An exciting element of collaboration for students is the big reveal of teams during a project launch. Teachers may solicit input from students when forming teams for a new project, but ultimately teachers finalize teams that they feel are balanced and best accommodate students’ needs. However, it is a puzzle trying to ensure all teams will be successful. One interdisciplinary project requires grade 10 students to design and build a board game to answer the question ‘How do we adapt to scarcity in a globalized world?’ Tom recalls that during this project, there was a team that teachers were concerned about. The students were solid individually, but there was uncertainty about how they would work together, as well as whether any would step up as a leader. As the ideation process unfolded, the team really struggled to find a unifying idea to answer the driving question. However, in the final few weeks of the project – when other teams were iterating their final product based upon the expert feedback from a game consultant – one student made a joke about creating a game about competitive sushi chefs who compete to destroy each other. After further discussion and brainstorming, the group decided it was actually a good idea that would allow them to answer the DQ. Ultimately, the team produced an exemplary game that truly impressed parents and visitors during the Family Game Night showcase. Tom points out that this is a great example that team strength is not simply assembling strong individuals – it is about groups collaborating effectively. As an end note to this story, for the final project of the two-year program (eight months later), student managers were given the freedom to assemble their own teams. Perhaps not surprisingly, these four students chose to be a team again because they knew they could persevere and work well together. They ended up producing another fantastic project.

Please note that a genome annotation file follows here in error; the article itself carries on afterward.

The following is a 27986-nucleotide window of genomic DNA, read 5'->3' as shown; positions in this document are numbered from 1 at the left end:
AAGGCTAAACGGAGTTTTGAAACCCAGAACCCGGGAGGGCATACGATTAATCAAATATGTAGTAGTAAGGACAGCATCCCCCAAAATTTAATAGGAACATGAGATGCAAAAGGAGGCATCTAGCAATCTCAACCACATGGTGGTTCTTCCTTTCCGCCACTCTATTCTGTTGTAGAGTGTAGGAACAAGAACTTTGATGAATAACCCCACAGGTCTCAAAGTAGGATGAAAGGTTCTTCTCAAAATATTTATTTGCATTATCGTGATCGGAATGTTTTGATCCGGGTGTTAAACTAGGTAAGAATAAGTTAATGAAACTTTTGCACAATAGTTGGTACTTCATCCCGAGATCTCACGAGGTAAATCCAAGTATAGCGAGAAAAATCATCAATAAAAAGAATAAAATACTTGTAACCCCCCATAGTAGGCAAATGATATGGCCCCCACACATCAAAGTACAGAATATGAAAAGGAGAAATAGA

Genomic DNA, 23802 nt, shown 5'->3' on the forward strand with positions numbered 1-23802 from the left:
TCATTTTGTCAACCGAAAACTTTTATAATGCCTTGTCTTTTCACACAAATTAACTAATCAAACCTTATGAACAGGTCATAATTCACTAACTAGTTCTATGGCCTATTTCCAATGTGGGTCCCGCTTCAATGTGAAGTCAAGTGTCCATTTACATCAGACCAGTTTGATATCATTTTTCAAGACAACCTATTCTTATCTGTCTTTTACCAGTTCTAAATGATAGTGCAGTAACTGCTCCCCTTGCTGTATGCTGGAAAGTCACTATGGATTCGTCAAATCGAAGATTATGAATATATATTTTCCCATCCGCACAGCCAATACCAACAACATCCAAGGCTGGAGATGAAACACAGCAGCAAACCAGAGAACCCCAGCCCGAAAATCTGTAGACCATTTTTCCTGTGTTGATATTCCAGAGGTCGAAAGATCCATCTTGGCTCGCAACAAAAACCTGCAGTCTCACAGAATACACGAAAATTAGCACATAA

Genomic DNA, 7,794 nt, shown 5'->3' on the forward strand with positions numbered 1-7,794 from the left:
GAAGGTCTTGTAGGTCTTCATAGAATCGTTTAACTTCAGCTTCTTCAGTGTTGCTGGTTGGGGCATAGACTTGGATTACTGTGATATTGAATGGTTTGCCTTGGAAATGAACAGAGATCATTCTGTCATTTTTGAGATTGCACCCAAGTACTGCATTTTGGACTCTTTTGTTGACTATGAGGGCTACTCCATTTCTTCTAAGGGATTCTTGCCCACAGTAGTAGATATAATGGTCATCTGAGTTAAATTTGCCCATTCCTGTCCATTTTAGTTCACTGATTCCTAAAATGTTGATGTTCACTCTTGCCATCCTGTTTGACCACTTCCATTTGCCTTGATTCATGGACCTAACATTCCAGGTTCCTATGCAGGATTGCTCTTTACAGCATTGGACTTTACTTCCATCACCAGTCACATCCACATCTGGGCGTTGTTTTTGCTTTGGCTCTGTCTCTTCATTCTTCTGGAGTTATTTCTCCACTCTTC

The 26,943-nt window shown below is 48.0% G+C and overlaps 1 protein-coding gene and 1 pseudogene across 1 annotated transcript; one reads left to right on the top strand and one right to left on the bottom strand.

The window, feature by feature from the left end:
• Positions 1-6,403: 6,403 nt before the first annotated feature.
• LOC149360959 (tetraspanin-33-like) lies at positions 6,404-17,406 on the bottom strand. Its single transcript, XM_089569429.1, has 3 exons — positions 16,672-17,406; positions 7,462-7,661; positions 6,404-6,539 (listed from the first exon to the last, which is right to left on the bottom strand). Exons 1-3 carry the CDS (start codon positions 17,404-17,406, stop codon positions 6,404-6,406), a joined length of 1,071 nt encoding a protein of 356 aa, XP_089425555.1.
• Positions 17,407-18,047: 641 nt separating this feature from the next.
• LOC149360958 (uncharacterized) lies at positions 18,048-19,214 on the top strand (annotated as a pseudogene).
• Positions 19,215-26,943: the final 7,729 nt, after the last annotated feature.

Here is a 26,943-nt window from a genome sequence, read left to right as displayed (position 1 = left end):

Another key element of the program is incorporating experts or members of the community. Tiffany Kelley explains that Institute teachers want to empower students to see the world as their classroom, and the meaningful connections students make with experts, authentic audiences and even places visited outside of school during PBL, contributes deeply to their engagement in the learning process and ultimately to their final products. It can be challenging to secure experts, so at times teachers have asked parents, other faculty, or members of the communications department to act as experts or audiences. Tiffany has observed that sometimes these experts are giving the same message as the Institute teachers, but having another voice say something in a different way to the students can have a profound effect.